• The ability to quickly plan, schedule and assign audit plans and manage them through to completion
    • IIA-recommended methodology and best practices built into programs and processes

In short, automation empowers teams to conduct more audits in less time, and allocate their resources more effectively to deliver more strategic insights.

With preconfigured programs, internal audit teams can stay up to date on evolving audit standards and regulations, eliminating the need for manual research across multiple systems. Furthermore, mobile capabilities (enabled by automation) enable auditors to work flexibly from any device and at any stage of the auditing process.


Audit leaders need to understand key performance indicators (KPIs) and emerging risks in order to exercise objective oversight and guide leadership through critical business decisions.

Broad and deep visibility traditionally requires manual, time-intensive reporting to pull together information from internal audit processes, systems and data sources.

Tech-enabled audit platforms combine centralization with automation and analytics to deliver AI-powered audit dashboards and real-time reporting tools, enabling internal audit teams to:

  • Get real-time visibility into both individual audits and overall strategic performance, so they can accurately communicate progress
  • Pinpoint and prioritize risks through drill-downs into status, findings, audit logs and more
  • Respond to ad hoc audit committee requests with real-time risk assessments and analysis
  • Connect audit reports and findings to top-level strategic objectives and business risks

This reliable visibility into critical data ultimately empowers internal audit leaders to make informed decisions and identify high-priority risks that require immediate attention.

Continuous assurance

One of the most vital changes that comes with a more elevated, strategic role is the board's expectation that internal audit not only report on identified risks and issues, but also detail and measure progress toward remediating those issues.

Internal audit teams have traditionally lacked a clear methodology for measuring this remediation progress. Ad hoc protocols typically rely on inefficient and error-prone manual processes. As audit teams are all too aware, identifying issues is just one part of the job. Teams must also monitor progress and remediation — activities currently rife with inefficient manual processes.

Modern audit technology accelerates performance and risk monitoring, automating control testing, and delivering continuous assurance, while freeing up auditors for more strategic work. Internal audit teams can leverage these technologies to:

  • Track and automate real-time KPIs/KRIs
  • Automatically test controls against standards and regulations and monitor them in real time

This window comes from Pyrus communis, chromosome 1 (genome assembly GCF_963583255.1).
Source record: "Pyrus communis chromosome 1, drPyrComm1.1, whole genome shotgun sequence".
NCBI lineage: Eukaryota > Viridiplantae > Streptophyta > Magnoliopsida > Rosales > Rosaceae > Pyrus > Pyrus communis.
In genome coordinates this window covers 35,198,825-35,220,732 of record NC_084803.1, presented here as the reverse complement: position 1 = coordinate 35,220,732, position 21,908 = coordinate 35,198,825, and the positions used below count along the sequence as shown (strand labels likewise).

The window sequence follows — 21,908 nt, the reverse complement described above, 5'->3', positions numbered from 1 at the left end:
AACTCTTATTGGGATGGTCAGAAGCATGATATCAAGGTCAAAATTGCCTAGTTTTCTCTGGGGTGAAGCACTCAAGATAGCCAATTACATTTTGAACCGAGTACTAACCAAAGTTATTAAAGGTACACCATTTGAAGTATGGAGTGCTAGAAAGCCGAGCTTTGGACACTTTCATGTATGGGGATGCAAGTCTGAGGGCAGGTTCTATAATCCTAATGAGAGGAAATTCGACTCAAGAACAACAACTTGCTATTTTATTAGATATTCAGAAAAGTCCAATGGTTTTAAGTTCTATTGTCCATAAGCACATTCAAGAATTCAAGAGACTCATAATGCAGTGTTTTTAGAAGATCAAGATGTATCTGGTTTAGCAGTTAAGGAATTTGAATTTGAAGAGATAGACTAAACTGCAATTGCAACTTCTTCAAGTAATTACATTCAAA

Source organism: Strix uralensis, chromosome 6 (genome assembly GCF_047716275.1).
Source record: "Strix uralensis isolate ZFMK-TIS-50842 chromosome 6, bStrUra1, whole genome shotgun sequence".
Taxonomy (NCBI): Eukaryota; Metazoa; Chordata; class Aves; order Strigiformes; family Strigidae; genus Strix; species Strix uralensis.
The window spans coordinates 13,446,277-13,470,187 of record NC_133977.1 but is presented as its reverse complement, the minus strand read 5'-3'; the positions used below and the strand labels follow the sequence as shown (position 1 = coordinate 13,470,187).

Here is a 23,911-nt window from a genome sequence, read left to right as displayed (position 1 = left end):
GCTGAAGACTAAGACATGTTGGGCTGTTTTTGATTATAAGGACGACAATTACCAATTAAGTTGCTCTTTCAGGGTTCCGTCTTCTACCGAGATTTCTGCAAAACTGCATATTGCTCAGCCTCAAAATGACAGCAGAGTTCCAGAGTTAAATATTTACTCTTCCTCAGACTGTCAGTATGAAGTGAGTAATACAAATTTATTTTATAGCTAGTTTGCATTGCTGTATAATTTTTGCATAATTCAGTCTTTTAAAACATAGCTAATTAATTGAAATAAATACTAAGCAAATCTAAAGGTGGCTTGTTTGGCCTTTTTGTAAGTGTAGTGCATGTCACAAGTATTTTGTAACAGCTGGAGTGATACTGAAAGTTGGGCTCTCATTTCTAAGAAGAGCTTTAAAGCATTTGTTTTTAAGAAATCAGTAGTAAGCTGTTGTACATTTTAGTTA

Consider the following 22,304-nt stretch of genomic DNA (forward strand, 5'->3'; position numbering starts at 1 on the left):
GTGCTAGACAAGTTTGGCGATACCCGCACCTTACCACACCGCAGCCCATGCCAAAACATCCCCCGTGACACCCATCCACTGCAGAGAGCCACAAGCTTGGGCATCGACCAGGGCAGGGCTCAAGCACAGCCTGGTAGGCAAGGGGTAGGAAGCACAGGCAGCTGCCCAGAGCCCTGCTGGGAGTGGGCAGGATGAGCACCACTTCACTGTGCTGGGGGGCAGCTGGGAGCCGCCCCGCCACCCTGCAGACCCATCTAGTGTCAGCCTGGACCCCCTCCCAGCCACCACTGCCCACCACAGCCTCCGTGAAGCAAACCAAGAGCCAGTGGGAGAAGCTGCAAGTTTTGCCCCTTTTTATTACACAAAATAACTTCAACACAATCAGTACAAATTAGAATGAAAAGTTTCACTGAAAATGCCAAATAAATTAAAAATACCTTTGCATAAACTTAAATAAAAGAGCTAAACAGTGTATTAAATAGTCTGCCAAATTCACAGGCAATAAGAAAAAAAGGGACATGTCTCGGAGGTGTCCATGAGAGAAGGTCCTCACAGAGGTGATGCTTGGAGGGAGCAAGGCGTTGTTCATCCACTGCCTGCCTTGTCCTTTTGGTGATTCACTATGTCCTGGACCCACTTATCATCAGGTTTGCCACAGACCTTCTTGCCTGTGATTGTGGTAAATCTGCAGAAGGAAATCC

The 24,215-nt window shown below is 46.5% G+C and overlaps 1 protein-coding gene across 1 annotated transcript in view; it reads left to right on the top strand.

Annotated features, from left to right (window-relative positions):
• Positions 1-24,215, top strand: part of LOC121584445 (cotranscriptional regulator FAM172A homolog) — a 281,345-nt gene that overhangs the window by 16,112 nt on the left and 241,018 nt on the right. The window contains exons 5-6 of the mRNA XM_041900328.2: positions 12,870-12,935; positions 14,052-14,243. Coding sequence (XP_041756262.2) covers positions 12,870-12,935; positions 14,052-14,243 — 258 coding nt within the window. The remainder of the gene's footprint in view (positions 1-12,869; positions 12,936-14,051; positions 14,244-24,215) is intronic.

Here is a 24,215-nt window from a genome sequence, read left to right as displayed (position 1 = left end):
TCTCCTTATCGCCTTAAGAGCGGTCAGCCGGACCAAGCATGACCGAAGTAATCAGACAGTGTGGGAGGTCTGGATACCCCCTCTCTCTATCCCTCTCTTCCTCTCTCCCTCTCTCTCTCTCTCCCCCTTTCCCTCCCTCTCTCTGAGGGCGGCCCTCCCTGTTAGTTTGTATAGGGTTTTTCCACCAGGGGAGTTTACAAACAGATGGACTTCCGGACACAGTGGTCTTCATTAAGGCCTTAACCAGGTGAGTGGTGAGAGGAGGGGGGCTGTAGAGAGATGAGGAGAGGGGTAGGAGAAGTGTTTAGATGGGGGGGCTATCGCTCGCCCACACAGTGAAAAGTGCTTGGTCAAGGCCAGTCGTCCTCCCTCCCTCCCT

• Track, remediate and report on deficiencies, issues and findings
  • Automate action plans and assignments for follow up, with the ability to cite evidence directly within the platform
  • Analyze transactional data in real time to detect leakage
  • Enable collaboration, escalation and reporting on issues and deficiencies

Modern audit technologies unlock critical insights — and proven value

As internal audit continues to play a broader, more prominent and strategic role in advising the board, audit committees expect internal audit leaders to step up to meet higher-level demands. Audit leaders need to align audit practices with the business’s strategic priorities, embrace ESG hurdles and prioritize crisis management readiness, to name just a few of the emerging challenges.

The solution is not technology alone: Internal audit leaders need to turn their focus inward, demonstrating the internal audit organization's fitness and working to build strong relationships with stakeholders in order to drive effective cross-functional workflows.

But modern audit technologies are proven to deliver the enhanced reporting, analytics and streamlined processes that internal audit teams need to meet rising expectations and enhance their strategic role within their organizations.

By adopting these technologies and taking a proactive approach, internal audit leaders can deliver the invaluable insights the audit committee needs, elevating their role by fostering confidence and trust among the board and stakeholders.

See modern audit management technology in action

It’s one thing to outline key capabilities and theoretical functionalities. It’s another to see them come to life in practice. Forward-thinking audit teams are already using Diligent Audit Management to gain centralized, real-time visibility, consolidating audit functions to make more integrated and informed decisions. They’re leveraging built-in audit analytics tools to pull key signals out of the noise, and purpose-built reporting tools to connect with stakeholders and always be board-ready.

See what a truly modern, integrated and AI-powered audit management platform looks like — get your demo of Diligent Audit Management here.